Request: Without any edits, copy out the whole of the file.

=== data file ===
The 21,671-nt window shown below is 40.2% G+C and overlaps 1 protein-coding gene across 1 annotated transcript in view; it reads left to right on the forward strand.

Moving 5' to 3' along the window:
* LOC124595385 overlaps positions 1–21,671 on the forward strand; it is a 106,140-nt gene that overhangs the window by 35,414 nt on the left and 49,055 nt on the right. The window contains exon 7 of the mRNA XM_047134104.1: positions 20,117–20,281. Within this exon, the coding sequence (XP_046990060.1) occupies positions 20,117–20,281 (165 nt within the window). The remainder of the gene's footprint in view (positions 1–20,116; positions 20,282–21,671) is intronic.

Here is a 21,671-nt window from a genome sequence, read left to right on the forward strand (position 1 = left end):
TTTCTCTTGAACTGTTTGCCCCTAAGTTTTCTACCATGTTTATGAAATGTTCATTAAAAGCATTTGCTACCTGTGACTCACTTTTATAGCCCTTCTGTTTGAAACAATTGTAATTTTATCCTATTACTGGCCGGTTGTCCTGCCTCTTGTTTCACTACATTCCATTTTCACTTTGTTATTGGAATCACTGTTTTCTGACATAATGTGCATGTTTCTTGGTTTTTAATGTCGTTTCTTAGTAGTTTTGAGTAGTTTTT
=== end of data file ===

The 21,671-nt window shown below is 40.2% G+C and overlaps 1 protein-coding gene across 1 annotated transcript in view; it reads left to right on the forward strand.

Moving 5' to 3' along the window:
* LOC124595385 overlaps positions 1–21,671 on the forward strand; it is a 106,140-nt gene that overhangs the window by 35,414 nt on the left and 49,055 nt on the right. The window contains exon 7 of the mRNA XM_047134104.1: positions 20,117–20,281. Within this exon, the coding sequence (XP_046990060.1) occupies positions 20,117–20,281 (165 nt within the window). The remainder of the gene's footprint in view (positions 1–20,116; positions 20,282–21,671) is intronic.

Here is a 21,671-nt window from a genome sequence, read left to right on the forward strand (position 1 = left end):
TTTCTCTTGAACTGTTTGCCCCTAAGTTTTCTACCATGTTTATGAAATGTTCATTAAAAGCATTTGCTACCTGTGACTCACTTTTATAGCCCTTCTGTTTGAAACAATTGTAATTTTATCCTATTACTGGCCGGTTGTCCTGCCTCTTGTTTCACTACATTCCATTTTCACTTTGTTATTGGAATCACTGTTTTCTGACATAATGTGCATGTTTCTTGGTTTTTAATGTCGTTTCTTAGTAGTTTTGAGTAGTTTTT